14 Year Overhaul - 2015

Ready for the Easter Jeep Safari 2016, Moab, Utah

Fourteen years of abuse has resulted in an much needed overhaul. Not just an overhaul but fixing things that weren’t even broken which resulted in transferring weight to the rear of the Willys which I can ill afford to do which may come back to bite me when I am out in Moab climbing rocks too tall for a short wheelbase.

I miss John Toumbs who had performed so much of the mechanical work on the Willys over the last decade, but he has now moved to Colorado (smart man) and it was a bit of a haul to take the Willys out to him for a fix. Thankfully Overkill Offroad run by Mark Vittetow,  another Two Rivers Jeep Club member was equally qualified and keen to perform the overhaul.  


TIRES -  There are few tires that surpass the performance of Interco Boggers in mud and midwest trail running so it was a hard decision to change tires knowing they also do pretty darn well in the rocks.   I have been debating tires forever so when the email came offering a big discount on tires and in a weak moment placed the order. So.... let's hope they work as well as advertised. Driving around town they are mighty quite but then again I've been running Boggers and they don't come much louder. 

Maxxis Creepy Crawler M8090 - 37”x12.5”x15” on Allied Rock-a-Thon 36 bolt Beadlocks



Gas Tank - The original gas tank had a foam insert that was starting to disintegrate and the internal sender unit had stopped working some years ago which was really annoying as I had run out of gas several times because of it. My plan was to replace it with an aluminum unit from RCI but Mark is a fabricator with a creative mind. The result is in my opinion pure genius.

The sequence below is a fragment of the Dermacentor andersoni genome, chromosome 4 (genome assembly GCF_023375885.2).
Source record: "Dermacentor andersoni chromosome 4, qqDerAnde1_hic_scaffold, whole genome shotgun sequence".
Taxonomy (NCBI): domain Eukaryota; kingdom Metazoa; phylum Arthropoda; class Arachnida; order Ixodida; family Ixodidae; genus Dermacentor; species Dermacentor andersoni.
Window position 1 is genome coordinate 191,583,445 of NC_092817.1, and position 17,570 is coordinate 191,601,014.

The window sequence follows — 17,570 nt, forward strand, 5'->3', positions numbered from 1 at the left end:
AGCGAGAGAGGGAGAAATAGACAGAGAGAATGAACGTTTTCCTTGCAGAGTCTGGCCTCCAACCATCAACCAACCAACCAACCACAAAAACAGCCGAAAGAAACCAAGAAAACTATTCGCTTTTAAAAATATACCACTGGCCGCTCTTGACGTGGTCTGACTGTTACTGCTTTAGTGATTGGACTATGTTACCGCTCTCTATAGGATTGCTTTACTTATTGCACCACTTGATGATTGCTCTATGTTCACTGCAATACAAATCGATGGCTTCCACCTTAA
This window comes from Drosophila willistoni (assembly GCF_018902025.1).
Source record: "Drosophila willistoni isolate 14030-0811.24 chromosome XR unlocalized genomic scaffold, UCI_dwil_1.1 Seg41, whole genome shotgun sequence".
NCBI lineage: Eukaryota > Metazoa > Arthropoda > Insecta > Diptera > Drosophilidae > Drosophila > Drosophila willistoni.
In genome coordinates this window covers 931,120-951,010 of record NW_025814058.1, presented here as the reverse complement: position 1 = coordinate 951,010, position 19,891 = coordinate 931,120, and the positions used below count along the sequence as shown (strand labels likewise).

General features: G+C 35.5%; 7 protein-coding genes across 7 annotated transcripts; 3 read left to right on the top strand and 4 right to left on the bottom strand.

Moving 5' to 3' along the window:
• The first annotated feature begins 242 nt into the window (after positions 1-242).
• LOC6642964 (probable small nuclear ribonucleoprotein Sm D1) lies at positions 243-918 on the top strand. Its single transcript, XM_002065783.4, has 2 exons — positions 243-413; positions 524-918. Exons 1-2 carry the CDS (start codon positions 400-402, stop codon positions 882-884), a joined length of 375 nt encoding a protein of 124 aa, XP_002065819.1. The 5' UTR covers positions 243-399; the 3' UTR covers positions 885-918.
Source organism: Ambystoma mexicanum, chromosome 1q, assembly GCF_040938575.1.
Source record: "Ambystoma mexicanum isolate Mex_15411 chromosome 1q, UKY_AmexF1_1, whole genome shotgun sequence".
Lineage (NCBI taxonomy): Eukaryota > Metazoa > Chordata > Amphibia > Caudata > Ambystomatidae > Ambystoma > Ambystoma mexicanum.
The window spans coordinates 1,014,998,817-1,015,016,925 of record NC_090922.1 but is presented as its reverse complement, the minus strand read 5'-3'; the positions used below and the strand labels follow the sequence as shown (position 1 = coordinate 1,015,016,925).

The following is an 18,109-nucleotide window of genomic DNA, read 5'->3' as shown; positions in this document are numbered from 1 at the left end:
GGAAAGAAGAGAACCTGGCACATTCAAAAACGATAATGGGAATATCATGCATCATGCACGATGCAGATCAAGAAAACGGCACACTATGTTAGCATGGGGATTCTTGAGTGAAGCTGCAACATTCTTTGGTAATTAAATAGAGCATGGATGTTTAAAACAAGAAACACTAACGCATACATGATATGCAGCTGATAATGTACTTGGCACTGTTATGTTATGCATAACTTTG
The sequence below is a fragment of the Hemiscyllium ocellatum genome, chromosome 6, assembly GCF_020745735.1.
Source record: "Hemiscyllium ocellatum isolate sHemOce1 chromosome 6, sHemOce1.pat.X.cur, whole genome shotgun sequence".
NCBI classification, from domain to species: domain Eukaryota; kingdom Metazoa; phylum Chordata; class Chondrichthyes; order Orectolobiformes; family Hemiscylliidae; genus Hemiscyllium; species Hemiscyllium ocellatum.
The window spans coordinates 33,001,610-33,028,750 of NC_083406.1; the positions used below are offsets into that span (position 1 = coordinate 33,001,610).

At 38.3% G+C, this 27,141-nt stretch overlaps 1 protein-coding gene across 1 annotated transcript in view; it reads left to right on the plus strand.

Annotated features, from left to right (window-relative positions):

Fuel Cell.jpg

Original Fuel Tank

New 30mm Ammo Can Fuel Tank


Click here for the New 30 mm Ammo Can Gas Tank Photo Album


OVERHEATING - The Willys has been plagued with overheating from day one. It would idle all day on the trail but couldn’t go 10 miles on the road without the water, oil and transmission temperatures red lining.

With the larger radiator and duel electric fans there was absolutely no room under the hood for the battery so it was moved behind the drivers seat. I’m not super happy about this as the battery is visible behind the drivers seat and it has added weight to the rear of the vehicle. 

To fit the larger radiator and fans Mark had to cut and move the radiator cap, cut and clock the lower outlet, make and weld the upper hold down brackets on the new radiator. Make mounts for transmission and power steering coolers. Cut off the old radiator mounts and make and install new ones. Make and install the radiator shroud for the dual fans. Plumb the transmission cooler and power steering cooler with Aeroquip hoses and fittings and relay the fan relay all in a mere 30 hours.

The fans were rewired to ignition on, very basic and reliable, turn the key and the fans come on, turn the key off and the fans turn off. After years of fighting cooling issues on my rig Mark considered this the best and most reliable option. The 160 degree thermostat was replaced with a 180 degree unit. Thermostats are there to restrict water flow long enough to cool the water in the radiator and open to the temperature that the motor is supposed to run at. Mark was pretty sure the 4.3 V6 is supposed to run at 190 degrees. that being said he ran the motor in the shop for a half an hour revving it to 2500 rpms for 2 minute intervals and back to idle. It never got above 180 degrees, he then took the Willy's out for a 30 mile test drive. He topped off the tank with 93 octane gas and a can of Seafoam. With the much improved road manners of the new tires cruising at 60 mph was effortless, at one point it reached 70. The water temperature never went above 190 degrees and when left running in the driveway and it returned to 180 degrees.